Prosopis glandulosa

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Prosopis glandulosa
Prosopis-glandulosa-foliage.JPG
Foliage with seedpods

Apparently Secure (NatureServe)
Scientific classification
Kingdom: Plantae
(unranked): Angiosperms
(unranked): Eudicots
(unranked): Rosids
Order: Fabales
Family: Fabaceae
Genus: Prosopis
Species: P. glandulosa
Binomial name
Prosopis glandulosa
Torr.
Varieties

Prosopis glandulosa var. glandulosa
Prosopis glandulosa var. torreyana[1]

Prosopis juliflora range map.jpg
Natural range
Synonyms

Prosopis juliflora var. glandulosa (Torr.)

Prosopis glandulosa, commonly known as honey mesquite,[2] is a species of small to medium-sized, thorny shrub[3] or tree in the legume family (Fabaceae).

Distribution[edit]

The plant is primarily native to the Southwestern United States and Northern Mexico. Its range extends into southern Kansas and eastern Texas, where average annual rainfall is in excess of 40 inches (100 cm).[1]

It can be part of the Mesquite Bosque plant association community in the Sonoran Desert ecoregion of California and Arizona (U.S.), and Sonora state (México).

Description[edit]

Seedpods

Prosopis glandulosa has rounded big and floppy, drooping branches with feathery foliage and straight, paired spines on twigs. This tree normally reaches 20–30 ft (6.1–9.1 m), but can grow as tall as 50 ft (15 m). It is considered to have a medium growth rate.

It flowers from March to November, with pale, yellow, elongated spikes and bears straight, yellow seedpods. The seeds are eaten by a variety of animals, such as scaled quail. Other animals, including deer, collared peccaries, coyotes, and jackrabbits, feed on both pods and vegetation.[4]

Varieties[edit]

Invasive species[edit]

Prosopis glandulosa has been intentionally introduced into at least a half-dozen countries. The IUCN considers it as one of the world's 100 worst invasive species outside its native habitat range.[7]

The seeds are disseminated by livestock that graze on the sweet pods, and the shrubs can invaded grasslands, with cattlemen regarding mesquites as range weeds to be eradicated.[8] Due to latent buds underground, only coppicing them makes permanent removal difficult. A single-trunked tree that is cut down will soon be replaced by a multi-trunked version.[9]

Uses[edit]

Prosopis glandulosa shrubs and trees provide shelter and nest building material for wildlife, and produce seed pods in abundance containing beans that are a seasonal food for diverse birds and small mammal species.[3] As the common name indicates, Honey mesquite is a honey plant that supports native pollinator species of bees and other insects, and cultivated honey bees.[8] It is a larval host for the Long-tailed skipper and Reickers blue butterfly.

Mesquite flour contains abundant protein and carbohydrates, and can be used in recipes as a substitute for wheat flour.

In Namibia, although an invasive species, it has qualities that have made it useful for humans, including: growing extremely rapidly there, having very dense shade, abundantly producing seed pods, and a readily available firewood.[10]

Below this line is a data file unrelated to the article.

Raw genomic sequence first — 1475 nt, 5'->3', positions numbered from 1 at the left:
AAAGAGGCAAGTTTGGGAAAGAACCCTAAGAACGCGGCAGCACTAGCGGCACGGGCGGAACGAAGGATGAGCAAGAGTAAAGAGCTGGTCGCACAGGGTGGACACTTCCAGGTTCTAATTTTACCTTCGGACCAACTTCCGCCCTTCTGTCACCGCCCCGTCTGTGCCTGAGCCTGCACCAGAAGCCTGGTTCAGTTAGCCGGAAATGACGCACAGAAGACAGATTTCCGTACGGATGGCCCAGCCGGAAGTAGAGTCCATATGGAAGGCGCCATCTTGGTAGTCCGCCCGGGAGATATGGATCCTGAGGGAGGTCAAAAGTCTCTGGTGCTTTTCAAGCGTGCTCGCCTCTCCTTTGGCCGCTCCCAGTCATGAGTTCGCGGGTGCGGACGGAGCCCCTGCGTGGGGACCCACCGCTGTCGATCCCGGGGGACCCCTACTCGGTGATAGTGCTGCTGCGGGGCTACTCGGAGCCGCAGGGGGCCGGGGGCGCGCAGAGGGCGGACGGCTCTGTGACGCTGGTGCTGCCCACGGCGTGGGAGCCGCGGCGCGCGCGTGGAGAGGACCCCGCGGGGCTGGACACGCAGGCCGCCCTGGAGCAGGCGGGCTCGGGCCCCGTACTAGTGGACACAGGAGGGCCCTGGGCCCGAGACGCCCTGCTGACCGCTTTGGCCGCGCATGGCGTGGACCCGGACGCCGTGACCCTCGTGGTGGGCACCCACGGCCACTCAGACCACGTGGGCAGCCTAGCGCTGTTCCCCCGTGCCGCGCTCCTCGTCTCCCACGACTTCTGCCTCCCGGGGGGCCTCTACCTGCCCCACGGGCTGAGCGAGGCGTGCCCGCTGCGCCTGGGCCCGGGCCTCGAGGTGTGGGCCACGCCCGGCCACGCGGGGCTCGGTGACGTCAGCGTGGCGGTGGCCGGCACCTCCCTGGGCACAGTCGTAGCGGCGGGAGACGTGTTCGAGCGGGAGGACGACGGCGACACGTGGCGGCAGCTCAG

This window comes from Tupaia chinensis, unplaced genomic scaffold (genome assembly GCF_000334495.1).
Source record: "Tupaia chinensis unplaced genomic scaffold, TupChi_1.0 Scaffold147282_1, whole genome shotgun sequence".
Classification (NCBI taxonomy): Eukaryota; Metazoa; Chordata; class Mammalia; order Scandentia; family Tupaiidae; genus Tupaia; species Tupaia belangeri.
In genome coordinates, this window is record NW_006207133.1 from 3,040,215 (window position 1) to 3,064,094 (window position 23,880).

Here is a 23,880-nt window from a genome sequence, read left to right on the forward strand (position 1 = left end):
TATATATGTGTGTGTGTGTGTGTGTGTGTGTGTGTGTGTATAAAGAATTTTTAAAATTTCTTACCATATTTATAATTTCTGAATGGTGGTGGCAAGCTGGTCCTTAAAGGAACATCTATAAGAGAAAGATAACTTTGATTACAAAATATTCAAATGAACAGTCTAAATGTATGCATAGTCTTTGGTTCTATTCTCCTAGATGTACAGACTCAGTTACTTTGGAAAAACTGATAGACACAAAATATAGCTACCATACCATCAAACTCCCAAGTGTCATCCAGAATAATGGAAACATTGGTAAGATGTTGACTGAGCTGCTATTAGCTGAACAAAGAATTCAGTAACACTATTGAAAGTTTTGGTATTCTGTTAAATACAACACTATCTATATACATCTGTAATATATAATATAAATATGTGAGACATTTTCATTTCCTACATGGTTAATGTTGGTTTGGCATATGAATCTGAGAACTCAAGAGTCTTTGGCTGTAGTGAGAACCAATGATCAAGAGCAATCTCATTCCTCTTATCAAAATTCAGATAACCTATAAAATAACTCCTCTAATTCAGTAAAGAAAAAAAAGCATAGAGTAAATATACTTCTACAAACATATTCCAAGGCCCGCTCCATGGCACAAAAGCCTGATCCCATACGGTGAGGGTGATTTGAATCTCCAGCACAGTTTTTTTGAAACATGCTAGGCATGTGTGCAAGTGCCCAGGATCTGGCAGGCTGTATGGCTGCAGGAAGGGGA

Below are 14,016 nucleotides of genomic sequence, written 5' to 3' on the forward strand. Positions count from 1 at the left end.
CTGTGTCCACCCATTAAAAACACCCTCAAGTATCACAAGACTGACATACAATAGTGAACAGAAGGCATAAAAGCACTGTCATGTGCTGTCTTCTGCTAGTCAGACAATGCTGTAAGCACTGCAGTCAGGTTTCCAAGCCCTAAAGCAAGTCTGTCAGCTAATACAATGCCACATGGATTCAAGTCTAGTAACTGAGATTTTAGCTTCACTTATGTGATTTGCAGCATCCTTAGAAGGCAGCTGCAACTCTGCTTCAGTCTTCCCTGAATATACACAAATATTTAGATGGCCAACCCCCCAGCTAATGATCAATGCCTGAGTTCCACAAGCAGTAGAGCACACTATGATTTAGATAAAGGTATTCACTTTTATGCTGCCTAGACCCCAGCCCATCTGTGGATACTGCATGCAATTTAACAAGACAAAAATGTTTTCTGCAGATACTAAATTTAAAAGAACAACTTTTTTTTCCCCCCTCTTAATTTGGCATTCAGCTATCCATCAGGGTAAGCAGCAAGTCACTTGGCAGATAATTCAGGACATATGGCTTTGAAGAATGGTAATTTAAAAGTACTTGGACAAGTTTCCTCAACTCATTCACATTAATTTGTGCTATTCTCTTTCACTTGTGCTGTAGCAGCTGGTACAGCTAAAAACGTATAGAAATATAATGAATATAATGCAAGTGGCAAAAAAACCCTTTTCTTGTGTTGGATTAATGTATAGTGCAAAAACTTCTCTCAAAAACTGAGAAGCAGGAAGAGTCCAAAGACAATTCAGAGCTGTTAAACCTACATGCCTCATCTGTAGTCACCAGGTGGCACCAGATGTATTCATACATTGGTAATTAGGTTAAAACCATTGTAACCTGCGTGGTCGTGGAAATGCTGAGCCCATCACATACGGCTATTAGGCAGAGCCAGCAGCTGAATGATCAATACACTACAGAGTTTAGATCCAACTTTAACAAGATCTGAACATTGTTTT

Indigenous peoples[edit]

The indigenous peoples of California and southwestern North America used parts of Prosopis glandulosa as a medicinal plant, food source, building and tools material, and fuel. [1]

The Cahuilla ate the blossoms and pods, which were ground into meal for cake.[11][12] The thorns of the plant were used as tattoo needles, and the ashes for tattoos, by the Cahuilla and Serrano Indians of Southern California.[3] The hard wood is prized for making tools and arrow points,[3] and for the unique flavor it lends to foods cooked over it. The deep taproots, often larger than the trunks, are dug up for firewood.

This species of mesquite, known as haas (pronounced [ʔaːs]) by the Seri people of northwestern Mexico, was very important for food and nonfood uses. The Seris had specific names for various stages of the growth of the mesquite pod.[13] Historically, it was a very important wild food plant because it fruits even during drought years.[14]

References[edit]

  1. ^ a b "Taxon: Prosopis glandulosa Torr.". Germplasm Resources Information Network. United States Department of Agriculture. 1997-05-22. Retrieved 2010-01-01. 
  2. ^ "Prosopis glandulosa". Natural Resources Conservation Service PLANTS Database. USDA. Retrieved 14 October 2015. 
  3. ^ a b c d Marsh Trail Guide, Big Morongo Canyon Preserve
  4. ^ "Prosopis glandulosa Torr." (PDF). International Institute of Tropical Forestry. United States Forest Service. Retrieved 2009-06-29. 
  5. ^ "Taxon: Prosopis glandulosa var. torreyana". Germplasm Resources Information Network. United States Department of Agriculture. 1997-05-22. Retrieved 2010-01-01. 
  6. ^ "Taxon: Prosopis glandulosa var. torreyana (L. D. Benson) M. C. Johnst.". Germplasm Resources Information Network. United States Department of Agriculture. 1997-05-22. Retrieved 2010-01-01. 
  7. ^ "Prosopis glandulosa (tree)". Global Invasive Species Database. Invasive Species Specialist Group. Retrieved 2008-05-01. 
  8. ^ a b NPIN Database: Prosopis glandulosa
  9. ^ Simpson, Benny J. (1988). A Field Guide to Texas Trees. Texas Monthly Press. pp. 244–245. ISBN 0-87719-113-1. 
  10. ^ Namibia: Invasive Species a Money-Spinner, Africa: Allafrica.com, 2012, retrieved 30 November 2012 
  11. ^ "Cahuilla Plants". enduringknowledgepublications.com. Retrieved 2012. 
  12. ^ "Temalpakh Ethnobotanical Garden". malkimuseum.org. Retrieved 2007. 
  13. ^ Felger, Richard; Mary B. Moser. (1985). People of the desert and sea: ethnobotany of the Seri Indians. Tucson: University of Arizona Press. 
  14. ^ "Species: Prosopis glandulosa". Fire Effects Information System. United States Forest Service. Retrieved 2008-05-01. 

External links[edit]